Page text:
Grindelwald’s most heinous crime is its second act.
The latest entry in the Harry Potter spinoff franchise has so many things working against it, it’s a wonder it’s still as entertaining as it is. Fantastic Beasts: The Crimes of Grindelwald, about a plucky magi-zoologist named Newt Scamander and his many shenanigans, is crippled trying to hold up the weight of its responsibilities as a prequel franchise’s second instalment. It’s not, as Forbes Magazine noted, a ‘Franchise-killing disaster’, but it is problematic enough to dilute excitement for the next instalment. This is unfortunate, given JK Rowling manages to sneak a few compelling, contemporary ideas into her screenplay about neo-fascism and genocide.
Played by Johnny Depp, Grindelwald opens the film with a thrilling escape sequence. White as the Moon and sporting a Doc-Brown head of silver hair, Depp brings surprising swagger to the role of the anti-muggle villain, especially given Depp hasn’t put an ounce of effort into his acting roles in years. Swapping appearances with an accomplice, Grindlewald clings to the bottom of a flying chariot before assassinating the men who have arrested him and stealing away into the night. CGI-heavy, there is still weight and physicality in the action sequences.
One of the great things about the Harry Potter franchise was that it always left time for audiences to live in the magic of the world they’ve been invited to. I’m thinking of the lamplit boats sailing up to Hogwarts in the first film, and of Harry stepping into the Weasley’s larger-than-it-appears tent in The Goblet of Fire (2005). These were little moments that reminded audiences they were in a magical world, where wonderful things could happen in a mundane context. That stuff happens here in Fantastic Beasts, although it loses some of the charm of the original franchise because we’re no longer seeing it through the eyes of a wide-eyed boy taking everything in for the first time. That said, Newt Scamander’s collection of beasts is wonderful to look at. A sequence in which he feeds his energetic Kelpie has some of the joyous charm of the originals.
Unfortunately, after a thrilling opener and some charming asides, the movie becomes bolstered down in sequel-mapping and plot exposition. The hunt for Grindelwald is made needlessly complicated by several other plot threads running together, prepping for the three upcoming sequels, resulting in a second act that’s so dull and glacial and unlike the first act that I suspect I fell asleep and dreamed it. Newt’s awkward interactions with the frostily unreceptive Tina Goldstein (Katherine Waterston) resemble romance as much as a dead body resembles a living one, there’s a character-killing plot about a young Bellatrix Lestrange that turns a psychopathic killer into a mischievous-yet-sweet, boring nerd, and returning characters Jacob Kowalski (Dan Fogler) and Queenie Goldstein (Alison Sudol) are given little to do but stand by until the final act.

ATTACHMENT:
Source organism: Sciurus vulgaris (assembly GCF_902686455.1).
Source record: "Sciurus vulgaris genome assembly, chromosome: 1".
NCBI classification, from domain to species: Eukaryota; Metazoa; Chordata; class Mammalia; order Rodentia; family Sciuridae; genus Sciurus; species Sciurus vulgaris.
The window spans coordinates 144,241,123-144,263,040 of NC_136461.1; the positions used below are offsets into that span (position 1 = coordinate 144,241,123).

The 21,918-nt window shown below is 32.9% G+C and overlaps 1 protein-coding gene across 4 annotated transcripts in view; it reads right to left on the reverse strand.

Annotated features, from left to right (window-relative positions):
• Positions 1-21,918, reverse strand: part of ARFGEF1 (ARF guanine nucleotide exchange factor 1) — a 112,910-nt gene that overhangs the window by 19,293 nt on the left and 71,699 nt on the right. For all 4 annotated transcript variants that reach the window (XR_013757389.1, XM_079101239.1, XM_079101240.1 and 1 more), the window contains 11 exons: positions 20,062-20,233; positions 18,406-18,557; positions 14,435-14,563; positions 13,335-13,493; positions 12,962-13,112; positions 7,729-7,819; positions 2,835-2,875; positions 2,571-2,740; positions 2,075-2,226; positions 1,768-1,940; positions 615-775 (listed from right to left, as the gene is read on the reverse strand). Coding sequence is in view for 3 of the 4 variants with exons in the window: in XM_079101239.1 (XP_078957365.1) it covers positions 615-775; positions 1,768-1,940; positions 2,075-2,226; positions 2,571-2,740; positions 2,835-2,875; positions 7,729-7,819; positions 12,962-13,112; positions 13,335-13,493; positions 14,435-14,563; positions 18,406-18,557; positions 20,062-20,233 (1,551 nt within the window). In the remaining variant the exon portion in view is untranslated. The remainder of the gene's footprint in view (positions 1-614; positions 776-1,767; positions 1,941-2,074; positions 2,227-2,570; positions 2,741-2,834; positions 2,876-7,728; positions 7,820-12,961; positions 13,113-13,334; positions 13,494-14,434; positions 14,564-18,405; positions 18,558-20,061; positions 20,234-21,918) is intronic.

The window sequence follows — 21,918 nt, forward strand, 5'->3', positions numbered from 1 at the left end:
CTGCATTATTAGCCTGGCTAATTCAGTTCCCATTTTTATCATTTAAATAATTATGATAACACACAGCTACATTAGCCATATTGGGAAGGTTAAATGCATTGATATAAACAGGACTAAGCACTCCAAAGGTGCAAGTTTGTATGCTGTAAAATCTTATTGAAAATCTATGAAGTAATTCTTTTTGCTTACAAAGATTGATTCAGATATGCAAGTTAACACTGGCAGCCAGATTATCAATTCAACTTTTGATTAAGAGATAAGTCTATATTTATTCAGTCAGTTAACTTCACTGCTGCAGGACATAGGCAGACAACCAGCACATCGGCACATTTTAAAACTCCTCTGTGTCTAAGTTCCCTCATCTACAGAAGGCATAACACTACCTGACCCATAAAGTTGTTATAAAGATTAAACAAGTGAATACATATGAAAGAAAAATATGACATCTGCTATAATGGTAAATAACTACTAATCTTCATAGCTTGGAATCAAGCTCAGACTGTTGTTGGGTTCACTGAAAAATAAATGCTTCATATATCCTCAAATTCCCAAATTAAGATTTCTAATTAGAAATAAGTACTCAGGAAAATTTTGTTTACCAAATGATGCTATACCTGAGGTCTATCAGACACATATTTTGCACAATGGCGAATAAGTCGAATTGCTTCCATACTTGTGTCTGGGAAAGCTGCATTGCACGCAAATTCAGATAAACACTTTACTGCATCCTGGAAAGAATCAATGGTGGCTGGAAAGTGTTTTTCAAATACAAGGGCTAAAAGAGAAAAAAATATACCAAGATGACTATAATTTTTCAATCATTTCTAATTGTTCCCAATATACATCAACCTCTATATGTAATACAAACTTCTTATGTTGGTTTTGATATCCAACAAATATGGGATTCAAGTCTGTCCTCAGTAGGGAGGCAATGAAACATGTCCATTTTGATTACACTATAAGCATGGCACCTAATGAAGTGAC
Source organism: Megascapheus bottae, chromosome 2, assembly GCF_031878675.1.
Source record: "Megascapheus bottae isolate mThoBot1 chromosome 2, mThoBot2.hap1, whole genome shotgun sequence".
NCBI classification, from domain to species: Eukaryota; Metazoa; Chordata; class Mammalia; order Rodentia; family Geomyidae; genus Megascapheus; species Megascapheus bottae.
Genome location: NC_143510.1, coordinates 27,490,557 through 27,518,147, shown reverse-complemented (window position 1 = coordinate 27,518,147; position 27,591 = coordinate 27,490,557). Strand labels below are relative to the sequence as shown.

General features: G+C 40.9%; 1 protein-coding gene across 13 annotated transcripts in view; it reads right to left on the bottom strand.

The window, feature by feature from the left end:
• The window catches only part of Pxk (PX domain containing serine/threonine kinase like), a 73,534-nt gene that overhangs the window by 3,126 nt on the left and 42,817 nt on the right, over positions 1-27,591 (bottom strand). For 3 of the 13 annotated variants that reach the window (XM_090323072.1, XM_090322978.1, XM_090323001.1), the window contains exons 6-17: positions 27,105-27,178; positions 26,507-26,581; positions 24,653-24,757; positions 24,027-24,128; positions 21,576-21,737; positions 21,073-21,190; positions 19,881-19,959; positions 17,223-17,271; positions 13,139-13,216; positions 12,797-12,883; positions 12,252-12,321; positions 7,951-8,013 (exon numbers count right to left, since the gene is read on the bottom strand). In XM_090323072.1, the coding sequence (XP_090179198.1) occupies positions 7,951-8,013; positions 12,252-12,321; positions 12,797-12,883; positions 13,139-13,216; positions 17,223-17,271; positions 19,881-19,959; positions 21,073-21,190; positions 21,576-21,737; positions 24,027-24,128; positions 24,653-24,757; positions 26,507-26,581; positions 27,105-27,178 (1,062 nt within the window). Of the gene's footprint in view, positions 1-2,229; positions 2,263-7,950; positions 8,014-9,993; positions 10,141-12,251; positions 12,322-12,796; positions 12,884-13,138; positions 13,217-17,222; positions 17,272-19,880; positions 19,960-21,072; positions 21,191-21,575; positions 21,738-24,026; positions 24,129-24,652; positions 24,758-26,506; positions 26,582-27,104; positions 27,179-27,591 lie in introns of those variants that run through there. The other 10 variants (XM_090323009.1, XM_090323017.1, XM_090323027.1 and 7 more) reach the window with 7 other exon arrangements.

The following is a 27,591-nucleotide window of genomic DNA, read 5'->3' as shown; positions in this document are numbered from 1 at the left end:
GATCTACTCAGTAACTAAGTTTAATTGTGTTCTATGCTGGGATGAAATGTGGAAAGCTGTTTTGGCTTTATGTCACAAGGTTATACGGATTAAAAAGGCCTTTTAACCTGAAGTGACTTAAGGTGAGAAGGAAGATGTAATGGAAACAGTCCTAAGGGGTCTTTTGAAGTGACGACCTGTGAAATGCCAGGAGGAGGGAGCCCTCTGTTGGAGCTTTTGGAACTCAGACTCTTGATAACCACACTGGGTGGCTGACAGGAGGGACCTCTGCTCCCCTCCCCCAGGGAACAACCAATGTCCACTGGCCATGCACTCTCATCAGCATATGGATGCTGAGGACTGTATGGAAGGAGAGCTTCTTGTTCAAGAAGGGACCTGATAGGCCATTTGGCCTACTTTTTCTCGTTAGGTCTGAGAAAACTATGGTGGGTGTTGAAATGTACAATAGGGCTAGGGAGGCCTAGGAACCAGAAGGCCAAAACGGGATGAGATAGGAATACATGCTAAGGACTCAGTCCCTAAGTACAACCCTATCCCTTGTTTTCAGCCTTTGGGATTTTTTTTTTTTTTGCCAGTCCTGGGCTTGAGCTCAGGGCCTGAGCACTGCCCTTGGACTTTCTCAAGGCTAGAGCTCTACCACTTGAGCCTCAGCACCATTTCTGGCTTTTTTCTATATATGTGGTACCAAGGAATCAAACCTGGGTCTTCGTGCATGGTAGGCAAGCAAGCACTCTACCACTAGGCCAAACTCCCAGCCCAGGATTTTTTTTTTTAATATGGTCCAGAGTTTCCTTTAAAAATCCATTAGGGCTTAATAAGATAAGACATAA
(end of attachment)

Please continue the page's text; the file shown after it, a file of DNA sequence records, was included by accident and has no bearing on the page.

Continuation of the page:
The one saving grace in all this muck is Jude Law as Dumbledore, who recalls a combination of both Richard Harris’s and Michael Gambon’s entrenched performances. He conjures up the coy wisdom, deliberate mannerisms and far-off look that the aging professor always had, as if there was something on his mind that may or may not be bothering him. Dumbledore is given a weak backstory that meekly hints at his relationship with Grindelwald (‘We were more than brothers’), yet it’s never explicitly stated, leaving me to wonder, why even bother putting it in there?
Things pick up again towards the end with the silver-tongued Grindelwald amassing his followers like a proto-Voldemort and delivering a chilling speech. This is where Rowling’s screenplay seems to locate its purpose, echoing the off-putting rhetoric of leaders who claim no hatred toward other races while performing it in their leaderships. With fittingly repulsive malice from Depp, Grindelwald assures his followers he doesn’t hate people who aren’t magic by birth, he merely believes they are different. He doesn’t quite say it, but believes in the superiority of the ‘pure’. Through him, Rowling channels the disturbing rise of the far right across Europe and its purveyors of hate in Turkey, Portugal and in the United States. Threading this heavy political subtext into a children’s fantasy franchise is a commendable attempt at alerting younger generations to the world they’re living in, through the one they’re using to escape.
It’s a shame that all this is bogged down by the film’s exhaustingly dull middle section and its restricting adherence to franchise filmmaking. The same way interesting ideas and genre subversions almost manage to make their way into Marvel films, Fantastic Beasts: The Crimes of Grindelwald is another victim of the movie industry’s aversion to standalone films. It clings for dear life to the rafts of rebooted, reimagined, re-dredged-up franchises, dragging the movies down with it.